Historians believe Wheatley was born in Senegal in West Africa in 1753 and that she was captured and enslaved at the age of seven. She arrived in Boston after being sold to a prominent tailor, John Wheatley. In documents, Wheatley’s wife Susanna notes that the couple wanted a “domestic” and purchased a “slender, frail female child…for a trifle.” They chose her first name after “The Phillis,” the ship that brought her in chains. It’s likely that her path went from Africa to the West Indies, and then to the southern colonies before arriving in Boston. At each stop, enslaved men and women would be sold into servitude. By time she arrived in Boston, the girl was considered a near worthless refugee because she was too young and frail to be of value working on sugar plantations or in cotton fields.
Tanner arrived in Newport under similar circumstances. Historians believe that she was also born in Senegal in 1755. She was purchased by Newport silversmith John Tanner. She was eventually baptized and became an active member of the First Congregational Church of Newport, whose minister, Rev. Samuel Hopkins, was a leading abolitionist.
Both women embraced Christianity at the behest of their owners, and their letters reflect a strong belief in God. While Tanner established a connection with an African community in Newport, Wheatley seems mostly alone, maintaining very little interaction with other Africans in Boston. That they both can read and write is, of course, highly unusual. Wheatley suggests that they’re lucky. If they hadn’t been sold to families they wouldn’t be literate, she explains. Tanner retorts that if they hadn’t been sold, “we’d know our mothers and fathers.”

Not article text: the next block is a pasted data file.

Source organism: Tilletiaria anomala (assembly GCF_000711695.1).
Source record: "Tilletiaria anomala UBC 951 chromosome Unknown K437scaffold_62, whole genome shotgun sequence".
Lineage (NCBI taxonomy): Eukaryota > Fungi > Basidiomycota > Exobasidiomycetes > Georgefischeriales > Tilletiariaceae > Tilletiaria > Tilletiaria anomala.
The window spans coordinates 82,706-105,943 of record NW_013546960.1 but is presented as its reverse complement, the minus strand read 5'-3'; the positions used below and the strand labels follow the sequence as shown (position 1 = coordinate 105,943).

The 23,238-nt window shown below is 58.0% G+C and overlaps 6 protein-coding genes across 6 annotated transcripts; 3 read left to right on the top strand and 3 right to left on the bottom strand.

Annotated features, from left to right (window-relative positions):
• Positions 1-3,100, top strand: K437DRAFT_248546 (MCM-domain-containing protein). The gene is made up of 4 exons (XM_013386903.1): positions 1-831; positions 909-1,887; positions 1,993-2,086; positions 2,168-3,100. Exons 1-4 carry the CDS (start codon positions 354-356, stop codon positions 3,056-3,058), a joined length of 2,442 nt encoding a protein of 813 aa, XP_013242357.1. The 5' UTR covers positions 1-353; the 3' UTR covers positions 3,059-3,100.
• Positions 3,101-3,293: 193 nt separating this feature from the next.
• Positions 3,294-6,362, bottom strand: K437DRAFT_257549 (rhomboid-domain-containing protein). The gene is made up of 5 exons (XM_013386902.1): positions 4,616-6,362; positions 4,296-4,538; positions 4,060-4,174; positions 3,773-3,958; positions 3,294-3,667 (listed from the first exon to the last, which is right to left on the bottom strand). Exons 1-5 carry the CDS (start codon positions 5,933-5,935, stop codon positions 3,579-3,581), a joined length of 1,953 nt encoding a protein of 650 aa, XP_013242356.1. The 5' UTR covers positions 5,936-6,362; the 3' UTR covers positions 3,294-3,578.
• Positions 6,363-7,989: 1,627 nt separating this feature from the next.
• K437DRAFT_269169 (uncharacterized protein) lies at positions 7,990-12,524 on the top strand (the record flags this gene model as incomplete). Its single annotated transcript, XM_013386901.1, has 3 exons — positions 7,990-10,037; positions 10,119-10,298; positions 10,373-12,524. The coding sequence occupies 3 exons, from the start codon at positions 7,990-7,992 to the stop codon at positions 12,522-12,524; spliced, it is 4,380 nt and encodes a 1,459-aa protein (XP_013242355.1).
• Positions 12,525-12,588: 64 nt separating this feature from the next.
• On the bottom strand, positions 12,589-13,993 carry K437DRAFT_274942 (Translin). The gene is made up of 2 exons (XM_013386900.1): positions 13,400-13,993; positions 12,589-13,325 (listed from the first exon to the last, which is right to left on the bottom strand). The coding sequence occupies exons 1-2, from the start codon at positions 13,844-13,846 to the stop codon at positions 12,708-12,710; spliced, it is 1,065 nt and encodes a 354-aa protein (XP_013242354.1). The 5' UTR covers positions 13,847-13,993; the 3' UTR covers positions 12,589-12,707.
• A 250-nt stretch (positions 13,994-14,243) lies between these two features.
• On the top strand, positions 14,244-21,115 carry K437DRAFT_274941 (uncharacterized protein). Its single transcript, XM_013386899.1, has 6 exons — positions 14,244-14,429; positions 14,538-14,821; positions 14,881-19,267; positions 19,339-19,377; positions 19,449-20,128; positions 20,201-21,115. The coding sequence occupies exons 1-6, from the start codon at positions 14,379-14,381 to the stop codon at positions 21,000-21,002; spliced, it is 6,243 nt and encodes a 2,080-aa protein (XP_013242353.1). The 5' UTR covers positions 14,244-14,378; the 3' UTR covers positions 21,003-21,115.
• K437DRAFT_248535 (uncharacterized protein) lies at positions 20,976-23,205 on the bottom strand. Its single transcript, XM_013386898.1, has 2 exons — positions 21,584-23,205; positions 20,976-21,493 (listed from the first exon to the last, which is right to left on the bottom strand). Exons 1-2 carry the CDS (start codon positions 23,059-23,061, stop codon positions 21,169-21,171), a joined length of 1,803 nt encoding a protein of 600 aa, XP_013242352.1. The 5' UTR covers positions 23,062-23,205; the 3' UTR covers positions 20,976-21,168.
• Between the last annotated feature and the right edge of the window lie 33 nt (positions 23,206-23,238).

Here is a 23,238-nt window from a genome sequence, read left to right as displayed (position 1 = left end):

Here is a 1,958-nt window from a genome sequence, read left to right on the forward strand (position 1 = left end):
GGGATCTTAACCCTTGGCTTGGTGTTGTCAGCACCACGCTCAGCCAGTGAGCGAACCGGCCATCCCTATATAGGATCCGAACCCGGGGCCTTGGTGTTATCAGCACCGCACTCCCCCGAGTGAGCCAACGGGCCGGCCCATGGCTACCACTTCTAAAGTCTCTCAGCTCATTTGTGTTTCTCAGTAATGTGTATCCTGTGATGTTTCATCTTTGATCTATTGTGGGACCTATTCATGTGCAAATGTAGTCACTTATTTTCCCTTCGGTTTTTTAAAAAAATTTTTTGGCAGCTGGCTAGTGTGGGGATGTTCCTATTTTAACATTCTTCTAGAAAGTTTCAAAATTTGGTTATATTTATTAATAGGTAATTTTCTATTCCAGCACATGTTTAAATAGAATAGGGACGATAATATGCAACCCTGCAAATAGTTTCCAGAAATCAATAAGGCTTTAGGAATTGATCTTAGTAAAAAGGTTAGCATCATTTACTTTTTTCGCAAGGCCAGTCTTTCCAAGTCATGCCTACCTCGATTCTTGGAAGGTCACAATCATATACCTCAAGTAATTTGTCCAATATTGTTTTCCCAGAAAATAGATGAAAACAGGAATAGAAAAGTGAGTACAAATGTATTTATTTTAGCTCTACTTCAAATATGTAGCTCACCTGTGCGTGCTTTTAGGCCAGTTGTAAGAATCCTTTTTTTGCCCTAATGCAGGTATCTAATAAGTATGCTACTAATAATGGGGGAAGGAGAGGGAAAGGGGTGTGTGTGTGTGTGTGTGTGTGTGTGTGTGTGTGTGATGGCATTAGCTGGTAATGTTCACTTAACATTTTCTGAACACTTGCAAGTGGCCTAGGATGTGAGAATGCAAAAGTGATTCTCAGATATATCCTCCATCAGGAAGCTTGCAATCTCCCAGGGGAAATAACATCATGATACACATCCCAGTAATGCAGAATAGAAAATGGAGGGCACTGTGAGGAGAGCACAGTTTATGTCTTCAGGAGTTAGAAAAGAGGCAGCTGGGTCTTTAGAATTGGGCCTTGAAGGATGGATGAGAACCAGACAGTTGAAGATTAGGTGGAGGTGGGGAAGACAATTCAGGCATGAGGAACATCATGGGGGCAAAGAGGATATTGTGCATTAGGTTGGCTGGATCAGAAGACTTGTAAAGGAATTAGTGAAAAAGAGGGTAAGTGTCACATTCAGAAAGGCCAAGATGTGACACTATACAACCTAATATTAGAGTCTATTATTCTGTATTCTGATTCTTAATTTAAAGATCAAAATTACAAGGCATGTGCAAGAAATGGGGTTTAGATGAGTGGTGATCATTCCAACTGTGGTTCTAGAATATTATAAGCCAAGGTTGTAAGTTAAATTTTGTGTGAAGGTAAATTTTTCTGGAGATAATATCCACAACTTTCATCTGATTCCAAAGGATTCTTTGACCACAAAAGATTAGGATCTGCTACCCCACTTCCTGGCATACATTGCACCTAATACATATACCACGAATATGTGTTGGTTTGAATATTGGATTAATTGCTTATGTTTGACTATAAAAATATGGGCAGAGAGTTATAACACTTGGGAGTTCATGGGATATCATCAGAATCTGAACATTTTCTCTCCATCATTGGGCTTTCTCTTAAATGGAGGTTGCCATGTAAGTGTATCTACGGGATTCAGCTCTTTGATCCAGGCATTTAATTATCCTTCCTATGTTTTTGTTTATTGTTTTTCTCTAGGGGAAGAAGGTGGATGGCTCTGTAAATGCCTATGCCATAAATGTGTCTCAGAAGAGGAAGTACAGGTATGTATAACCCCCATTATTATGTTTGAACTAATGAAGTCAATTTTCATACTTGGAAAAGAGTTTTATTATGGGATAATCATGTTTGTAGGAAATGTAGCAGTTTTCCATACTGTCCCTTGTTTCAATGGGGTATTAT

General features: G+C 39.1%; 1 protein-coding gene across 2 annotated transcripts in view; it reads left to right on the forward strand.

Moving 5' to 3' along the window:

Parker takes every opportunity to dig into the more challenging aspects of this snapshot into two lives. If nothing else, she gives New Englanders plenty to think about. We tend to think (comfortingly) that slavery was the south’s “peculiar institution,” but it doesn’t take much research to discover that there were many enslaved persons in New England states, and they generated a considerable amount of the wealth that helped New England communities grow.